If your company doubles in size, what’s the first thing that breaks?
That's what Justin Watt — Director of Operations at top design agency MetaLab — asks himself. It's a mental stress-test that helps him expose cracks in the company's processes used by all its teams and helps ops prioritize what they'll focus on next.
To fix those cracks? That calls for a custom workflow, created with input from the team running the process itself. This is why, when restructuring the process for any team, Justin's starting point is to bring internal teams together to define challenges and agree on solutions.
The dangers of a heavy-handed process
The goal of improving any process is to make things easier for your team. It's a fine line, one that's easy for ops professionals to cross — your job is to find ways to optimize. But over-process-izing hurts your team's speed and autonomy, focusing too much on how something's done and not the people doing it.
Have you noticed any of these things? Might be time to change up your process.
Your team feels disempowered — process > people can be a real culture killer. A clue that this is happening is when a process doesn't empower your team to make decisions. They feel like a cog in the wheel instead of having the chance to prioritize work or choose what to tackle next.
Your red tape has red tape — a process that's overly-complicated unnecessarily draws out work. What could be done with a few people over a couple days turns into an inefficient triathlon because that’s what process dictates.
Profit margin decreases as work goes up — this depends on the company size, of course. But if your process is resource-sucking (too many tools, too many people), it can affect your bottom line. Ask yourself: can this be automated? And: can this four-person process by done by two people?
These process-related causes might be indicators of some larger company-wide symptoms, things not just impacting your teams but the company as a whole. High turnover rate or general decline in company morale (costly in time and money) might reflect a process that's mentally draining.
The best way to rectify an inefficient process? Pull out the mirror. Here's what to look at.
Make a custom process for any team
When amending a current process or making one from scratch, consult the team that's in the trenches of it.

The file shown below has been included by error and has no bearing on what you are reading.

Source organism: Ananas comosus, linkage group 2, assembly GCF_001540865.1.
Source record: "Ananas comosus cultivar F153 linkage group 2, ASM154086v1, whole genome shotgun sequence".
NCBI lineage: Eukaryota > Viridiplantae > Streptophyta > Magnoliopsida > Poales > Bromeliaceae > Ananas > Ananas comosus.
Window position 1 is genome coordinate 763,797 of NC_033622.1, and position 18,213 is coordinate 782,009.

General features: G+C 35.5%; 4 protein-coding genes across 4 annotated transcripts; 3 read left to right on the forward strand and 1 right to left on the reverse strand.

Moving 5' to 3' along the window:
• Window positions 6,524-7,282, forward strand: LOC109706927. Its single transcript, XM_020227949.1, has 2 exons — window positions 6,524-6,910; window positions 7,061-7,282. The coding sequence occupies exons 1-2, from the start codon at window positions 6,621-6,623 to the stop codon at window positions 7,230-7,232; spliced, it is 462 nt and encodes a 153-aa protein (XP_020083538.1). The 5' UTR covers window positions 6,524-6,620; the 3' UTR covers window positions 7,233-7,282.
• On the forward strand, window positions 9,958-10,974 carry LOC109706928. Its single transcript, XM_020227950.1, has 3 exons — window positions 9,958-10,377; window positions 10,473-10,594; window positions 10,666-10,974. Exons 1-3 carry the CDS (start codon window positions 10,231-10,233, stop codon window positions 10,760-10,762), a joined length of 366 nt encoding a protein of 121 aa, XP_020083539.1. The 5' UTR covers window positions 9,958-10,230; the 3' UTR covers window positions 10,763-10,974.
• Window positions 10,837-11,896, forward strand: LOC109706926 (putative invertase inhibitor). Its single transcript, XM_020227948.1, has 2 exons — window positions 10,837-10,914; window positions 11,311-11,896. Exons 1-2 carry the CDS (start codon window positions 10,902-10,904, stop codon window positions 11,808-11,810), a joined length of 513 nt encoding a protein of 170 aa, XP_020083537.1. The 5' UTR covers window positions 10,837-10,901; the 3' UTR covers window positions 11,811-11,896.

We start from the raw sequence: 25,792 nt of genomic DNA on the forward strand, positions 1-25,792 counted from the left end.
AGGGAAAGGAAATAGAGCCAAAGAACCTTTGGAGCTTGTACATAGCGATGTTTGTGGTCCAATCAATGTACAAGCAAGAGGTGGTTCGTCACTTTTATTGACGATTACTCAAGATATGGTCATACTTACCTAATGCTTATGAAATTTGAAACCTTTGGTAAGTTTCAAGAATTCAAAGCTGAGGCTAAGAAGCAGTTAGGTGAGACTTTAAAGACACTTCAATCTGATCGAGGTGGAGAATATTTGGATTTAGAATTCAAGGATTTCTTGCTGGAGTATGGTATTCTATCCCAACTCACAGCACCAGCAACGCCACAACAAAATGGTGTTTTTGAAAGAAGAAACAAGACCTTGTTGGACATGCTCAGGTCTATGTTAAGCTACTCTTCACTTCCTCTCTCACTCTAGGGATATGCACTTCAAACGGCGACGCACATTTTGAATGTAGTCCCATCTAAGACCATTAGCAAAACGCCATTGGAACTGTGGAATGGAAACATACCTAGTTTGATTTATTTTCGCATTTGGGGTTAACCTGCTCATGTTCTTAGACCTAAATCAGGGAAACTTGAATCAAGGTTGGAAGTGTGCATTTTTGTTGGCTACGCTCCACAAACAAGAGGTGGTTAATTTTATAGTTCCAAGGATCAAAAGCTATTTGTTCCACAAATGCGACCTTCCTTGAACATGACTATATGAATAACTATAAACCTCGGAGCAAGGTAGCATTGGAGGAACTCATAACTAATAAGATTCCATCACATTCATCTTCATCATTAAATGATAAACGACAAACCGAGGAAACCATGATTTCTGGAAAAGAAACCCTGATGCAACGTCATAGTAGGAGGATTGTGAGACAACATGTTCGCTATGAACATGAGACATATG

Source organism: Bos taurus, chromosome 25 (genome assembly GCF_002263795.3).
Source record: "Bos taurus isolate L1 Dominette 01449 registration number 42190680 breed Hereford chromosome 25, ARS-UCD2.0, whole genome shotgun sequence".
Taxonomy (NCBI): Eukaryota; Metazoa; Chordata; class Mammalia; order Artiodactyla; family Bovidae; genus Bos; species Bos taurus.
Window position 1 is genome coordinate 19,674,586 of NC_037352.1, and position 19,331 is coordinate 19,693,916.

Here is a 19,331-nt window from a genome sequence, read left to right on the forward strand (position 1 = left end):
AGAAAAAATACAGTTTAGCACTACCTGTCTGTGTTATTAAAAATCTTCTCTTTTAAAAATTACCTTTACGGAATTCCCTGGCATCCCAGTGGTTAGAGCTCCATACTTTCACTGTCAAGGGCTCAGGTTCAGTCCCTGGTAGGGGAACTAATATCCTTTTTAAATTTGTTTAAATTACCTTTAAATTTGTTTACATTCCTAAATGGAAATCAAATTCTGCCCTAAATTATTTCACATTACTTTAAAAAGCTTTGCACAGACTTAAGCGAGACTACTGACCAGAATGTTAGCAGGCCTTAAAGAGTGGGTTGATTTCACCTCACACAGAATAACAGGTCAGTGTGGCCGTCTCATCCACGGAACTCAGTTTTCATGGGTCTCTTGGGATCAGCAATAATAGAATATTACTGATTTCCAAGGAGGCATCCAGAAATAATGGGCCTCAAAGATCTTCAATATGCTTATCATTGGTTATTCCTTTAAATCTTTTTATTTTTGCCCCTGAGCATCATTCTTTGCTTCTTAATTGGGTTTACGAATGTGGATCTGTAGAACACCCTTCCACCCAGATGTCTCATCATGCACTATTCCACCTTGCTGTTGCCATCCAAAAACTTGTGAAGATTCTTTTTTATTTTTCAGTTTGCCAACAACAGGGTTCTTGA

Justin puts it simply: “When the main people who a process is supposed to benefit are unhappy, that’s a sign your process isn’t working. Bring in those who are involved in the work to get their input and take on how things can be improved.”
Custom processes are malleable enough to combine company-level structure with individual or team needs. They fit organizations of different sizes, teams within those organizations, and the specific ways of working for individuals within those teams. And be weary of cookie-cutter processes that fit every team — these may feel like short-term wins but have long-term, negative impact to teams and the company as a whole.
But creating a custom process is easier said than done. Let's break it down.
1. Identify inefficiencies & assess your team's needs
There's a symbiotic relationship between the people running the process and its organizational outcomes. A process with employee or team buy-in often leads to company benefits.
The first thing to do when greasing a wheel is finding the one that squeaks. To do that, you've got to go to the source — the people conducting the process day in and day out.
To do that, you can:
Build cross-functional relationships so problems are surfaced — in order to serve all the departments you’re managing, a tight communication loop helps proactively identify problems before they get out of hand. These relationships bring challenges and opportunities for improvement to the ops team so they can support the other teams they’re working with.
Schedule 1:1s or conduct a survey — if you're at a larger company, a survey is probably the way to go. But smaller companies can conduct 1:1s with team leads or department heads. Ask the right questions. What do you like about a process? What isn't working? What do you wish we did? Have them stack rank a list of processes based on efficiency. See what ends up at the bottom and inquire what could make it better. This shapes the process using a people-first mindset.